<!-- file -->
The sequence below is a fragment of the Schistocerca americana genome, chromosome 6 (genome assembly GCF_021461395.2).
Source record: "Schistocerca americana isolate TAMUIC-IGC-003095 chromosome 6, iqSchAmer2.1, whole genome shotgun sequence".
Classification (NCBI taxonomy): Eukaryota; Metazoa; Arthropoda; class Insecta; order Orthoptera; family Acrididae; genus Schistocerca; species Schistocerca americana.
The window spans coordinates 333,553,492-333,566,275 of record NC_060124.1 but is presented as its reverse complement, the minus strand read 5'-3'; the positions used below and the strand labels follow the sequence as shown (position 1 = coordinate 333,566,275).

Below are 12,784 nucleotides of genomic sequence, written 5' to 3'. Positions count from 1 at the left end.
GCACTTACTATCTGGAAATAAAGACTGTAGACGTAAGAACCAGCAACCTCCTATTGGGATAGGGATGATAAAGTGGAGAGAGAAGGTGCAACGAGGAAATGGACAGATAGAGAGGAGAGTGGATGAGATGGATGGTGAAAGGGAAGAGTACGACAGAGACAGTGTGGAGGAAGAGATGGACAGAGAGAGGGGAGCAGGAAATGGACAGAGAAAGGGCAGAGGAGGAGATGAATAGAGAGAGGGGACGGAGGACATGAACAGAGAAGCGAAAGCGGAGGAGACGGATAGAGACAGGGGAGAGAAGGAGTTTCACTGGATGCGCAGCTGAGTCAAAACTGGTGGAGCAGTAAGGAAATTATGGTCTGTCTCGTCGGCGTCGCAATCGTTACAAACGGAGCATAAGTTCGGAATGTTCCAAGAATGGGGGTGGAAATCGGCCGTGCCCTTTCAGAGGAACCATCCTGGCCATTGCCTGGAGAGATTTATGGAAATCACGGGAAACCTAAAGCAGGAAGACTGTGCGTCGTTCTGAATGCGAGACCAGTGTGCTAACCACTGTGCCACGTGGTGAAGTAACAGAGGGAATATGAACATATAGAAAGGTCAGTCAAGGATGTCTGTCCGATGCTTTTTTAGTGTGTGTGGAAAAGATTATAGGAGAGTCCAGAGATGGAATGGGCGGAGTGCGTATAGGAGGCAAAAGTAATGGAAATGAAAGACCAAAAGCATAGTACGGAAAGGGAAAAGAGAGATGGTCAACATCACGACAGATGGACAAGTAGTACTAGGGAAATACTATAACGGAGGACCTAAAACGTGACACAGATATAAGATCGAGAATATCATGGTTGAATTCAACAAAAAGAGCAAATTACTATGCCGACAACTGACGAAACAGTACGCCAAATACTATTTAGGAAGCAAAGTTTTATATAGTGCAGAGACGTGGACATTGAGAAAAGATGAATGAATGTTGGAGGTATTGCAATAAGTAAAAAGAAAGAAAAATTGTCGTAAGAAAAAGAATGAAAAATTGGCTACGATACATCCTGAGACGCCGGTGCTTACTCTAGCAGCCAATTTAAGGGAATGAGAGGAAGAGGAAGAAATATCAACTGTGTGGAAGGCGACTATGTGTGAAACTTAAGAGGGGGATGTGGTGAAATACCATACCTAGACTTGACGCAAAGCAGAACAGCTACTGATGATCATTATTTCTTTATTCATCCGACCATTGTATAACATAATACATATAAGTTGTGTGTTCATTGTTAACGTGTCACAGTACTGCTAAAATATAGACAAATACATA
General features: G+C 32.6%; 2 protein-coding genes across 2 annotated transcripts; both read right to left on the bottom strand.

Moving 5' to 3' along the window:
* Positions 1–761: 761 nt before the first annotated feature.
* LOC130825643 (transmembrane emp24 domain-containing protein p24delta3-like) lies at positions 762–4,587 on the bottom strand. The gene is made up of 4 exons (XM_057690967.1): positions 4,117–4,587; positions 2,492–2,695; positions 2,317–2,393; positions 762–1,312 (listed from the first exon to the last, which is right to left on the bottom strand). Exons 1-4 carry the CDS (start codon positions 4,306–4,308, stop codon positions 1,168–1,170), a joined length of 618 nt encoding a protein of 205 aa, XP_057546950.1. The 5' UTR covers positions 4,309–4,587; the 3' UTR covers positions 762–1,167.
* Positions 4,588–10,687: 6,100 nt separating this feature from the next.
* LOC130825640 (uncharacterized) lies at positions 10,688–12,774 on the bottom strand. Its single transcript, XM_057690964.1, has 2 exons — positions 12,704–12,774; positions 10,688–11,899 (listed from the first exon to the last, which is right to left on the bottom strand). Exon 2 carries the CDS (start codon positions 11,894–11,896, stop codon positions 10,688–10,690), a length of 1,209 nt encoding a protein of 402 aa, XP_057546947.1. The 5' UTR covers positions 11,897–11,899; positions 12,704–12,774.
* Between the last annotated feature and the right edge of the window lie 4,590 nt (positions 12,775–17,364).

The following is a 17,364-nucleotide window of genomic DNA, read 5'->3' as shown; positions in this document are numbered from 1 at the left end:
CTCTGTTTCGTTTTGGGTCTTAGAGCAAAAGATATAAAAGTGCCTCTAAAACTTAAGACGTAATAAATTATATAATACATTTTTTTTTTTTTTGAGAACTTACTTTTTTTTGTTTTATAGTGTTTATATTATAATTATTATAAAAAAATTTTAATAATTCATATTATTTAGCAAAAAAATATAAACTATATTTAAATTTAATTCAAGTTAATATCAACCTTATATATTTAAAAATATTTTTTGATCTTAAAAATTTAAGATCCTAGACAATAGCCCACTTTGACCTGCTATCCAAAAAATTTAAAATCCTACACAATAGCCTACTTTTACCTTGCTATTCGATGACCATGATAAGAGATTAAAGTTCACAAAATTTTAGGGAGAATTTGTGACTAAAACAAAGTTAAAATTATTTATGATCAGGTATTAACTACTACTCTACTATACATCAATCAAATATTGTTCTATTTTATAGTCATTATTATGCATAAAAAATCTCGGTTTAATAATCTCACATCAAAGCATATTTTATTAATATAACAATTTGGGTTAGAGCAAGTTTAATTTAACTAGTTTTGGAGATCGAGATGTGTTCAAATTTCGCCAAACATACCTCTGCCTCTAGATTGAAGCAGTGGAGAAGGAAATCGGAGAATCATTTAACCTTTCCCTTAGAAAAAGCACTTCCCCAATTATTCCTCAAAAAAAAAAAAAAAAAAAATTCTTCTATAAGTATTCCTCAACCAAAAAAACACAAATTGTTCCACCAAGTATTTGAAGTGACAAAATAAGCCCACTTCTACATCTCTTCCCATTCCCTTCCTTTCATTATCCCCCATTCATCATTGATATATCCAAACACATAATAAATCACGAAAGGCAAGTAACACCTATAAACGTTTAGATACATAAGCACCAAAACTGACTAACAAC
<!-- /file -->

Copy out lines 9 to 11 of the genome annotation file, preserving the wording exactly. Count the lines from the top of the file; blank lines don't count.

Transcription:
* Positions 1–761: 761 nt before the first annotated feature.
* LOC130825643 (transmembrane emp24 domain-containing protein p24delta3-like) lies at positions 762–4,587 on the bottom strand. The gene is made up of 4 exons (XM_057690967.1): positions 4,117–4,587; positions 2,492–2,695; positions 2,317–2,393; positions 762–1,312 (listed from the first exon to the last, which is right to left on the bottom strand). Exons 1-4 carry the CDS (start codon positions 4,306–4,308, stop codon positions 1,168–1,170), a joined length of 618 nt encoding a protein of 205 aa, XP_057546950.1. The 5' UTR covers positions 4,309–4,587; the 3' UTR covers positions 762–1,167.
* Positions 4,588–10,687: 6,100 nt separating this feature from the next.